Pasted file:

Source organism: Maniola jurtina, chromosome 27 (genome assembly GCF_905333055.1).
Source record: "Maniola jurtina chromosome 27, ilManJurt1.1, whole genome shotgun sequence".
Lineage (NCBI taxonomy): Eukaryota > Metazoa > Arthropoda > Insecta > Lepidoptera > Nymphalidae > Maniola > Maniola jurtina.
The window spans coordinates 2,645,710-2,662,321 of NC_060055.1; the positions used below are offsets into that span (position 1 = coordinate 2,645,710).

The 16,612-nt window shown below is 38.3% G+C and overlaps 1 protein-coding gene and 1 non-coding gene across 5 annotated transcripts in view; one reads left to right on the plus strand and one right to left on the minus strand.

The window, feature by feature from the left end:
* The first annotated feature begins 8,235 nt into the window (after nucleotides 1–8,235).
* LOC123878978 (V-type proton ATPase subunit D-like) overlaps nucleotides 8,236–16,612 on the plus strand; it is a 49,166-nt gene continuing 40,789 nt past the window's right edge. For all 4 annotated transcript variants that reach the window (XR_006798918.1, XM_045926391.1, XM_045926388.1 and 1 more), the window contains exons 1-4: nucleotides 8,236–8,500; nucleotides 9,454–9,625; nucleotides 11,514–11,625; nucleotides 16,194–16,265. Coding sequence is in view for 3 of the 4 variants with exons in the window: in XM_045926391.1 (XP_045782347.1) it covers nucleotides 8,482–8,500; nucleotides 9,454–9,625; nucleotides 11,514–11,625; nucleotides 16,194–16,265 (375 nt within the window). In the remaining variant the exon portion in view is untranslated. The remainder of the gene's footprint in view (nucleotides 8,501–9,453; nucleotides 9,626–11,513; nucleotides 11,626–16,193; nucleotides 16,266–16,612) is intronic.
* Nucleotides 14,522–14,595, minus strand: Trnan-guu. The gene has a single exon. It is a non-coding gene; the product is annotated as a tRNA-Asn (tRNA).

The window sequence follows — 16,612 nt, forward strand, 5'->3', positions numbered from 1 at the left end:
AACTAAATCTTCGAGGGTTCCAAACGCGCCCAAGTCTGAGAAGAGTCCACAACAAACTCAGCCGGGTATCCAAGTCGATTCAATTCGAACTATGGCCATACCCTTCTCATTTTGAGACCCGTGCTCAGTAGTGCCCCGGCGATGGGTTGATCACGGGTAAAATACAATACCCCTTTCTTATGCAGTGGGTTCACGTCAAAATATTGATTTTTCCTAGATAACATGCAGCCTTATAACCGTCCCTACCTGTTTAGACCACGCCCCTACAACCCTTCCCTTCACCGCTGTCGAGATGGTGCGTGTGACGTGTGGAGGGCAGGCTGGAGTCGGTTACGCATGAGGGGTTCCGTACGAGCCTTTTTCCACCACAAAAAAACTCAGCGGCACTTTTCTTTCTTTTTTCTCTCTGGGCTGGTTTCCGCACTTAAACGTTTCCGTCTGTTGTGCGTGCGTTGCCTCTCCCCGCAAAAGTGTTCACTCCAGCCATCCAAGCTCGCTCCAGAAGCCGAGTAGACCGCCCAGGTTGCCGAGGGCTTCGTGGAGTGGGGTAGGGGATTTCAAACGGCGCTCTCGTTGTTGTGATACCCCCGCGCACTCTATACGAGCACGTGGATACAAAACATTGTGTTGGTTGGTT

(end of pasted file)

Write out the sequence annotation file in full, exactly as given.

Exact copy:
Source organism: Maniola jurtina, chromosome 27 (genome assembly GCF_905333055.1).
Source record: "Maniola jurtina chromosome 27, ilManJurt1.1, whole genome shotgun sequence".
Lineage (NCBI taxonomy): Eukaryota > Metazoa > Arthropoda > Insecta > Lepidoptera > Nymphalidae > Maniola > Maniola jurtina.
The window spans coordinates 2,645,710-2,662,321 of NC_060055.1; the positions used below are offsets into that span (position 1 = coordinate 2,645,710).

The 16,612-nt window shown below is 38.3% G+C and overlaps 1 protein-coding gene and 1 non-coding gene across 5 annotated transcripts in view; one reads left to right on the plus strand and one right to left on the minus strand.

The window, feature by feature from the left end:
* The first annotated feature begins 8,235 nt into the window (after nucleotides 1–8,235).
* LOC123878978 (V-type proton ATPase subunit D-like) overlaps nucleotides 8,236–16,612 on the plus strand; it is a 49,166-nt gene continuing 40,789 nt past the window's right edge. For all 4 annotated transcript variants that reach the window (XR_006798918.1, XM_045926391.1, XM_045926388.1 and 1 more), the window contains exons 1-4: nucleotides 8,236–8,500; nucleotides 9,454–9,625; nucleotides 11,514–11,625; nucleotides 16,194–16,265. Coding sequence is in view for 3 of the 4 variants with exons in the window: in XM_045926391.1 (XP_045782347.1) it covers nucleotides 8,482–8,500; nucleotides 9,454–9,625; nucleotides 11,514–11,625; nucleotides 16,194–16,265 (375 nt within the window). In the remaining variant the exon portion in view is untranslated. The remainder of the gene's footprint in view (nucleotides 8,501–9,453; nucleotides 9,626–11,513; nucleotides 11,626–16,193; nucleotides 16,266–16,612) is intronic.
* Nucleotides 14,522–14,595, minus strand: Trnan-guu. The gene has a single exon. It is a non-coding gene; the product is annotated as a tRNA-Asn (tRNA).

The window sequence follows — 16,612 nt, forward strand, 5'->3', positions numbered from 1 at the left end:
AACTAAATCTTCGAGGGTTCCAAACGCGCCCAAGTCTGAGAAGAGTCCACAACAAACTCAGCCGGGTATCCAAGTCGATTCAATTCGAACTATGGCCATACCCTTCTCATTTTGAGACCCGTGCTCAGTAGTGCCCCGGCGATGGGTTGATCACGGGTAAAATACAATACCCCTTTCTTATGCAGTGGGTTCACGTCAAAATATTGATTTTTCCTAGATAACATGCAGCCTTATAACCGTCCCTACCTGTTTAGACCACGCCCCTACAACCCTTCCCTTCACCGCTGTCGAGATGGTGCGTGTGACGTGTGGAGGGCAGGCTGGAGTCGGTTACGCATGAGGGGTTCCGTACGAGCCTTTTTCCACCACAAAAAAACTCAGCGGCACTTTTCTTTCTTTTTTCTCTCTGGGCTGGTTTCCGCACTTAAACGTTTCCGTCTGTTGTGCGTGCGTTGCCTCTCCCCGCAAAAGTGTTCACTCCAGCCATCCAAGCTCGCTCCAGAAGCCGAGTAGACCGCCCAGGTTGCCGAGGGCTTCGTGGAGTGGGGTAGGGGATTTCAAACGGCGCTCTCGTTGTTGTGATACCCCCGCGCACTCTATACGAGCACGTGGATACAAAACATTGTGTTGGTTGGTT